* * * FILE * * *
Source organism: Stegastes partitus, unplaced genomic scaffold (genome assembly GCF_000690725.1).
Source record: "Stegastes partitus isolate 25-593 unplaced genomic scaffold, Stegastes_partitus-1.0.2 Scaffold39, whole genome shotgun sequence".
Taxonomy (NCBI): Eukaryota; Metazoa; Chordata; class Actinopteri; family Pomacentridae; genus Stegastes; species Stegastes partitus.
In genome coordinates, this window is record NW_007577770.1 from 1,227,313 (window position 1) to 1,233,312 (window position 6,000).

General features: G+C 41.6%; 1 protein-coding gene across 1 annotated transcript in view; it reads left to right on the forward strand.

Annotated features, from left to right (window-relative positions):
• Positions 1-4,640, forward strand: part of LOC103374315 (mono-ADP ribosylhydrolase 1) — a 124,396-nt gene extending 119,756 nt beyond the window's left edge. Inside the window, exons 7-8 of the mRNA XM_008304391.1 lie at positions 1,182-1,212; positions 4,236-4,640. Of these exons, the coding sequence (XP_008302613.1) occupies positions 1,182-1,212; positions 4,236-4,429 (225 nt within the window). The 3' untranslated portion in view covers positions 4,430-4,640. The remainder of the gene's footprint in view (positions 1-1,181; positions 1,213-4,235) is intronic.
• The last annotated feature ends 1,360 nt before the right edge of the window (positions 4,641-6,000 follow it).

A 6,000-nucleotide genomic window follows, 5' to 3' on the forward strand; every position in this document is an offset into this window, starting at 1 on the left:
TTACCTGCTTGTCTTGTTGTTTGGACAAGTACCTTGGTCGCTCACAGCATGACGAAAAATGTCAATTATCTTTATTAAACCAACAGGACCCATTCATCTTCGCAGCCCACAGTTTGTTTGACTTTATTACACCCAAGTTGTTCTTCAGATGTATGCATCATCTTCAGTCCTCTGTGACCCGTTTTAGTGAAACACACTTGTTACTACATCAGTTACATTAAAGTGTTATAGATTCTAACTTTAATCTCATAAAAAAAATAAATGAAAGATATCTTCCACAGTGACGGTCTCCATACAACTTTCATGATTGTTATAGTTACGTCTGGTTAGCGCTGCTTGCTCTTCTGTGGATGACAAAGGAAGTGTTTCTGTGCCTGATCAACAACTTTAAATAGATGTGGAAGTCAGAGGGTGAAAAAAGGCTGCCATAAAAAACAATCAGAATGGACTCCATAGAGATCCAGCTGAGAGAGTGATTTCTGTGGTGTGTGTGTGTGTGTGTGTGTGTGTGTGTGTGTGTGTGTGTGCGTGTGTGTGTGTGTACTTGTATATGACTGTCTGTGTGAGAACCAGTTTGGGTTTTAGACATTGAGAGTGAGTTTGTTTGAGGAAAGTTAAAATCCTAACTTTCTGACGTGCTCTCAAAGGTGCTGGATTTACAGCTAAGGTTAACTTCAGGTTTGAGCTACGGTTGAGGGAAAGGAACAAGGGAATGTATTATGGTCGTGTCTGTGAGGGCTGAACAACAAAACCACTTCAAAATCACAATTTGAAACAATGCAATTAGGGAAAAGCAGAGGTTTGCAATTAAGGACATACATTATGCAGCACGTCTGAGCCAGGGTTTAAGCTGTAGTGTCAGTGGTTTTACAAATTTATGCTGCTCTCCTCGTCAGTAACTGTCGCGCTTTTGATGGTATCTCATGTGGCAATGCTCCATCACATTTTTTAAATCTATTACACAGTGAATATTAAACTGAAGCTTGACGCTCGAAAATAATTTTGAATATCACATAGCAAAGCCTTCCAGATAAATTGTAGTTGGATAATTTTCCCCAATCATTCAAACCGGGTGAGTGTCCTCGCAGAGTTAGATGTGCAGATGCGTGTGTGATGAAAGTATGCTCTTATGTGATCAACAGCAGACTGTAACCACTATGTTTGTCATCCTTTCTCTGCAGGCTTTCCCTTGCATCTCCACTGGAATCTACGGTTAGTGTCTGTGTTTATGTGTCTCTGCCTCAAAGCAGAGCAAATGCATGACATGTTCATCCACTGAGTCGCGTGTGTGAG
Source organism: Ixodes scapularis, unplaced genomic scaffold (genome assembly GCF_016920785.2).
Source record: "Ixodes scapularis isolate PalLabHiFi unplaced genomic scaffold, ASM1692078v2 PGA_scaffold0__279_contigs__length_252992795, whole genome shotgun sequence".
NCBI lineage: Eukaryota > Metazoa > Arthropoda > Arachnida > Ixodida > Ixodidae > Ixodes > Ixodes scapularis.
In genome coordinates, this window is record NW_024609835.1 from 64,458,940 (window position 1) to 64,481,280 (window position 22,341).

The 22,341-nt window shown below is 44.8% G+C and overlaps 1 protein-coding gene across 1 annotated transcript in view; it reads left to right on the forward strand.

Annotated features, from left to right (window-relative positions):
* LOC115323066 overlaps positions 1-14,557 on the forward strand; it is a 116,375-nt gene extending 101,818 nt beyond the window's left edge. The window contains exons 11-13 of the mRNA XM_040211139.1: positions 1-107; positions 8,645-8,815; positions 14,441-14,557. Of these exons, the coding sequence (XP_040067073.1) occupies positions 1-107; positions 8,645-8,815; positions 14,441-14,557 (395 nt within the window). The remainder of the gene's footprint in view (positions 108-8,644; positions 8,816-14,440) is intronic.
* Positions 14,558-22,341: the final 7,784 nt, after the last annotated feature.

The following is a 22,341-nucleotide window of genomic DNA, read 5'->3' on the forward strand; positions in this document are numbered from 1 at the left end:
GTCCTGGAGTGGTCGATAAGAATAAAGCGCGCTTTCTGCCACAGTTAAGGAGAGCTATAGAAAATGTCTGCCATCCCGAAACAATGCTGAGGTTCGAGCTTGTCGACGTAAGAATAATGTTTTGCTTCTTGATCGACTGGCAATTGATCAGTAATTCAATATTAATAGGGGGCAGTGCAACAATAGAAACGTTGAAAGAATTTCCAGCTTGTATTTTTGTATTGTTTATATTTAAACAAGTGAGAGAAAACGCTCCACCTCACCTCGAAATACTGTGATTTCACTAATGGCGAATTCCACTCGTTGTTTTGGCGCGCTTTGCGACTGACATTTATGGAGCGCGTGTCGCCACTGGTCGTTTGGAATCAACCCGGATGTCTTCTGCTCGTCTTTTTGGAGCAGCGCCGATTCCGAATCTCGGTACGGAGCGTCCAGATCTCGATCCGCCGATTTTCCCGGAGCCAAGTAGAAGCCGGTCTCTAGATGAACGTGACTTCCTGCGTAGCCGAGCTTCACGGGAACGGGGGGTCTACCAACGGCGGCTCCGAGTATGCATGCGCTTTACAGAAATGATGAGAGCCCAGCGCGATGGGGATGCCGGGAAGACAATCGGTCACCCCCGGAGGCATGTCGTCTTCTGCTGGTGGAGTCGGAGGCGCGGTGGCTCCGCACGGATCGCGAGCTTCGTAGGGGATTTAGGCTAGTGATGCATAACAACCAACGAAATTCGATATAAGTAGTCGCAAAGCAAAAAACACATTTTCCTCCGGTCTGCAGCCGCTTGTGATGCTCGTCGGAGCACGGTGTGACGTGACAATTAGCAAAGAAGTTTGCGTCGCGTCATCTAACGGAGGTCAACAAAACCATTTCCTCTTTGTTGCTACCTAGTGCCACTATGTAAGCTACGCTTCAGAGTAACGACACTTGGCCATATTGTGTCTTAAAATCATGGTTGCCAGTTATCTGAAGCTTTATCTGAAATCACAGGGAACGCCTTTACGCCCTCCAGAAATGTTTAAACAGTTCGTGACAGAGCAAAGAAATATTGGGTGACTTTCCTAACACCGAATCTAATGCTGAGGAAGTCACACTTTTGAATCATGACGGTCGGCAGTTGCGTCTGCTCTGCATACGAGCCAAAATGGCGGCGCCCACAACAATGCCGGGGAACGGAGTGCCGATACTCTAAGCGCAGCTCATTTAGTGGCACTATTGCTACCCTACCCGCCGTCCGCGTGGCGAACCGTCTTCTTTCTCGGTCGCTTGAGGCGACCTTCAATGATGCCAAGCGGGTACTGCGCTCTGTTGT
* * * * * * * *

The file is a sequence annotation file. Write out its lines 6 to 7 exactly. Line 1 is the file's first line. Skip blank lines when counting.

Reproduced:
Annotated features, from left to right (window-relative positions):
• Positions 1-4,640, forward strand: part of LOC103374315 (mono-ADP ribosylhydrolase 1) — a 124,396-nt gene extending 119,756 nt beyond the window's left edge. Inside the window, exons 7-8 of the mRNA XM_008304391.1 lie at positions 1,182-1,212; positions 4,236-4,640. Of these exons, the coding sequence (XP_008302613.1) occupies positions 1,182-1,212; positions 4,236-4,429 (225 nt within the window). The 3' untranslated portion in view covers positions 4,430-4,640. The remainder of the gene's footprint in view (positions 1-1,181; positions 1,213-4,235) is intronic.